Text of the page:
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My Thoughts on Hell

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rethinking hell

I was recently interviewed on the Rethinking Hell podcast who talked with me on how I got saved and what my thoughts on life after death look like. As I was born again, I quickly realized that Jesus is the only way to eternal life and that we cannot live without him. Eternal life is a gift, not something we already possess:

“For the wages of sin is death, but the gift of God is eternal life in Christ Jesus our Lord.” (Rom 6:23)

“Whoever believes in him shall not perish but have eternal life.” (John 3:16)

“Jesus… has destroyed death and has brought life and immortality to light through the gospel.” (2 Tim 1:10)

Thus, from Day One of my Christian journey I’ve believed that immortality is conditional, not universal: it is something imparted to us through the grace of God in Jesus Christ. This means that those who reject the grace of God will not inherit eternal life but will instead die, and be dead forever:

“Do not be afraid of those who kill the body but cannot kill the soul. Rather, be afraid of the One who can destroy both soul and body in hell.” (Mt 10:28)

“Then they will go away to eternal punishment, but the righteous to eternal life.” (Mt 25:46)

“He condemned the cities of Sodom and Gomorrah to destruction, reducing them to ashes as an example of what is coming on the ungodly.” (2 Pet 2:6)

This of course goes against the Platonic idea that the soul is innately immortal and that hell therefore would be some alternative form of eternal life, but in torment rather than in bliss. This idea, known as traditionalism or tormentalism, I’ve never found any strong support for in the Bible.

More on this in the podcast episode, which you can listen to here!


4 Comments

  1. unkleE says:

    I came to this view many years ago, based on reading a commentary on the meaning of the Greek word commonly translated “everlasting” or “eternal”, but literally meaning “in the age to come”. Jesus taught those rejecting him would miss out on life in the age to come, not suffer forever. Glad to see you have this view too.

  2. keithpetersen80 says:

    I respectfully disagree, based on the words of Jesus Himself. Matt. 13:49-50, along with Matt. 25:46 and Mark 9:43, 47, and 48 tell us that hell is eternal torment for those who don’t believe.

    • I appreciate your respectfulness! Let’s take a closer look at the verses you cite.

      “This is how it will be at the end of the age. The angels will come and separate the wicked from the righteous and throw them into the blazing furnace, where there will be weeping and gnashing of teeth.” (Matt 13:59-50)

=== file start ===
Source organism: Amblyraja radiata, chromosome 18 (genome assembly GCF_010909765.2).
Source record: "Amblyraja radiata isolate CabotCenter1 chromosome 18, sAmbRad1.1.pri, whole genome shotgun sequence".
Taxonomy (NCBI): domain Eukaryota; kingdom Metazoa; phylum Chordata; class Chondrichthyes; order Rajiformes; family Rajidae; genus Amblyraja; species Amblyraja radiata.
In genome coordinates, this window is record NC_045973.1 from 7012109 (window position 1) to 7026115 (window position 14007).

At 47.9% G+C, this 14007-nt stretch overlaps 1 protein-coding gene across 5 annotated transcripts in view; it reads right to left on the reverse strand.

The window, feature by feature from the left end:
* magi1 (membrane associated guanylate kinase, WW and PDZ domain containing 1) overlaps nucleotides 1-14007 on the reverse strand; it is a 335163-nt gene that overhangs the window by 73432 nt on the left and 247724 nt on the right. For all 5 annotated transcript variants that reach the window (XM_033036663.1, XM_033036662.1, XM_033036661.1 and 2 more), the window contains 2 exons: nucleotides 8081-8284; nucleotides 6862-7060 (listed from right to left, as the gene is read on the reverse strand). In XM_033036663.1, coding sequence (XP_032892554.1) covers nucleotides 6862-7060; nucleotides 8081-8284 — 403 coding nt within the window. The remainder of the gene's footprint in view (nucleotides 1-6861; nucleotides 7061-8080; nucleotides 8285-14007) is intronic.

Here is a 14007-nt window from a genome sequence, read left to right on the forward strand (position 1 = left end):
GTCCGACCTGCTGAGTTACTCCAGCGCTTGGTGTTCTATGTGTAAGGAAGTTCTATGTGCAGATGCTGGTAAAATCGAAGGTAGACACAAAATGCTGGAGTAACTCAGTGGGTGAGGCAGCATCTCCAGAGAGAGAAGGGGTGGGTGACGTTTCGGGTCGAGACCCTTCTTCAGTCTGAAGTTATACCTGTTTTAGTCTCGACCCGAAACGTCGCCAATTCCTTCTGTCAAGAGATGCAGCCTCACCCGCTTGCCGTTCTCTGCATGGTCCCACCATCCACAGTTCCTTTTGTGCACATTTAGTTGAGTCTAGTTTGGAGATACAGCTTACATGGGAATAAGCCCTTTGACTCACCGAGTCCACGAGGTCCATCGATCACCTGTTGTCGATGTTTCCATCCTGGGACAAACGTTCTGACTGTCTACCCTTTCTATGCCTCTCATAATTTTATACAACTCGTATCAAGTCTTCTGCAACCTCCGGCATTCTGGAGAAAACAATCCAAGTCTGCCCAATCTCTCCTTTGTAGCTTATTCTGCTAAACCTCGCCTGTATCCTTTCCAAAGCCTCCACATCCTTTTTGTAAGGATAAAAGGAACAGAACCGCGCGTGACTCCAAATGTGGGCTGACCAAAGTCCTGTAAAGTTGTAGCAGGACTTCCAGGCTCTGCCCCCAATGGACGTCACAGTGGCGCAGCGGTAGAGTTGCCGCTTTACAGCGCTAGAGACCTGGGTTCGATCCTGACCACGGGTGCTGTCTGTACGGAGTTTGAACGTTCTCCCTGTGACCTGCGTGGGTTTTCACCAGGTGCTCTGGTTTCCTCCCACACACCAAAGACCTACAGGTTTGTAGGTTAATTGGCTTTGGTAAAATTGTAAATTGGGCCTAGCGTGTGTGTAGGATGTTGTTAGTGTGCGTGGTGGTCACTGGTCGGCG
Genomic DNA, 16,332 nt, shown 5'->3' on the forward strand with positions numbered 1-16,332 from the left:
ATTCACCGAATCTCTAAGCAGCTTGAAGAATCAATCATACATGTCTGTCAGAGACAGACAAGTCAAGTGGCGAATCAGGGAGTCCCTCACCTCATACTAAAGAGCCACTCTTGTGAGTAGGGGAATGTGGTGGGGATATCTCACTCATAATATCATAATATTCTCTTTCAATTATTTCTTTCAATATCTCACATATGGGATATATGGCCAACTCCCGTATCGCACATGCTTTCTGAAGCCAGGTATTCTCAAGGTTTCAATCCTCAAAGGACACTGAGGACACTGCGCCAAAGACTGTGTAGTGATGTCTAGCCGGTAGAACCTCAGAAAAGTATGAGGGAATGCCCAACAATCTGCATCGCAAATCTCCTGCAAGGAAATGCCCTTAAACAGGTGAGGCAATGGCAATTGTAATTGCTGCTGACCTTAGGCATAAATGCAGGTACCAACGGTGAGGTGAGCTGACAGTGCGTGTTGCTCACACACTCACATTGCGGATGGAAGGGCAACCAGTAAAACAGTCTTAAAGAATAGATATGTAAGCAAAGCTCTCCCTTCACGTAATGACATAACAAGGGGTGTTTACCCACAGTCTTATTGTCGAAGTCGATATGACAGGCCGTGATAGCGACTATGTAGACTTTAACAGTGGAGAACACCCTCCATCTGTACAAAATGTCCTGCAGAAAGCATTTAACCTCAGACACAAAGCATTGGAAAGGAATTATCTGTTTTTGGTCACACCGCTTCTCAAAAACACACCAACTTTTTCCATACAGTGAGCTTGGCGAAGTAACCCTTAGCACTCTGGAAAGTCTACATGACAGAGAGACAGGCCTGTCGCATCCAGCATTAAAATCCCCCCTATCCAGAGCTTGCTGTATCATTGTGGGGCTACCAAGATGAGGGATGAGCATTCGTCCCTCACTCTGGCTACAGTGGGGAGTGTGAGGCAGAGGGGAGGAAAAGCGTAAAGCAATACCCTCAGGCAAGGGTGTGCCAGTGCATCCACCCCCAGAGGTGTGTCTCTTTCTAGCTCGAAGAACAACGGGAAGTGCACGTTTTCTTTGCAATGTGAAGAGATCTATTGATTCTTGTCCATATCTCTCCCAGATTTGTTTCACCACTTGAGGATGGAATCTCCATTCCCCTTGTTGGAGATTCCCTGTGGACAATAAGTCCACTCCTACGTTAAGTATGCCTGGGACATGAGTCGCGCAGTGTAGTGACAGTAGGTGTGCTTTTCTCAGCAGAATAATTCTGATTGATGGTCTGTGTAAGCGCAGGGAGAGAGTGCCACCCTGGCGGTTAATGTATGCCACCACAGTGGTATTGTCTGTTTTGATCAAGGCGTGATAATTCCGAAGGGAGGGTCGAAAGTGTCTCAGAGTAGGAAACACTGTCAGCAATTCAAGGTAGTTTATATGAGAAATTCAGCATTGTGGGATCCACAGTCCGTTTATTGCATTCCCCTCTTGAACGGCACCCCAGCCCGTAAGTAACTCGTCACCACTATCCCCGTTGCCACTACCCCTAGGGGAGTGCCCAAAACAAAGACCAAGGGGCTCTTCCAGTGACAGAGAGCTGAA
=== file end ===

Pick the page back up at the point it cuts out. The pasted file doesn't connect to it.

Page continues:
You say that this tell us “that hell is eternal torment”, but that isn’t stated in the text. After all, things that are burned in furnaces burn up – they don’t remain forever. The same phrase is used in v. 42, where it illustrates the parable of the wheat and weeds. Verse 40 states “As the weeds are pulled up and burned in the fire, so it will be at the end of the age.” The Greek word for “burned” here is katakaietai, which literally means to burn up. The imagery is about something being entirely consumed by fire, not something surviving it for eternity. The weeping and gnashing don’t have to go on forever to be weeping and gnashing.

      “Then they will go away to eternal punishment, but the righteous to eternal life.” (Matt 25:46)

      You say that this tells us that hell is eternal torment, but the text only says eternal punishment. It is contrasted with eternal life, so logically Jesus must be speaking of eternal death. A death that is permanent and irrevocable is eternal, and based on the Old Testament we know that death was a common punishment in Jewish culture whereas torture was not.

      “If your hand causes you to stumble, cut it off. It is better for you to enter life maimed than with two hands to go into hell, where the fire never goes out… And if your eye causes you to stumble, pluck it out. It is better for you to enter the kingdom of God with one eye than to have two eyes and be thrown into hell, where ‘the worms that eat them do not die, and the fire is not quenched.'”

      Once again, you claim that this tells us “that hell is eternal torment” but that isn’t the case. It tells us that it is better to be alive maimed than to go to hell, but that could easily be explained by the fact that hell is eternal death. The Scripture Jesus quotes in verse 48 is Isaiah 66:24 – which is about dead people!

      “And they will go out and look on the dead bodies of those who rebelled against me; the worms that eat them will not die, the fire that burns them will not be quenched, and they will be loathsome to all mankind.”

      What’s being described here is not immortal people suffering pain from fire and worms, but corpses being disgraced by fire and worms preventing a proper burial. That’s what Jesus is talking about: hell as a shameful, eternal death. Not another form of eternal life – only the saved will live forever (John 6:51).

      Blessings!

  3. keithpetersen80 says:

    I’ve read those interpretations before. What I really wanted to see in writing was what I’m sure you put in your podcast episode. I guess that comes from being a retired English prof!

    One thing I can say is that even though I believe annihilationism is wrong, I can live with it much more than universalism. As my boyhood buddy, who’s now a pastor and believes as you do, says, he doesn’t see annihilationism vs. eternal torment as a salvation issue.

    See you in heaven!

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The author

Micael Grenholm, a Swedish charismactivist, apologist and author.

Micael Grenholm, a Swedish charismactivist, apologist and author.

Check out my YouTube channel!

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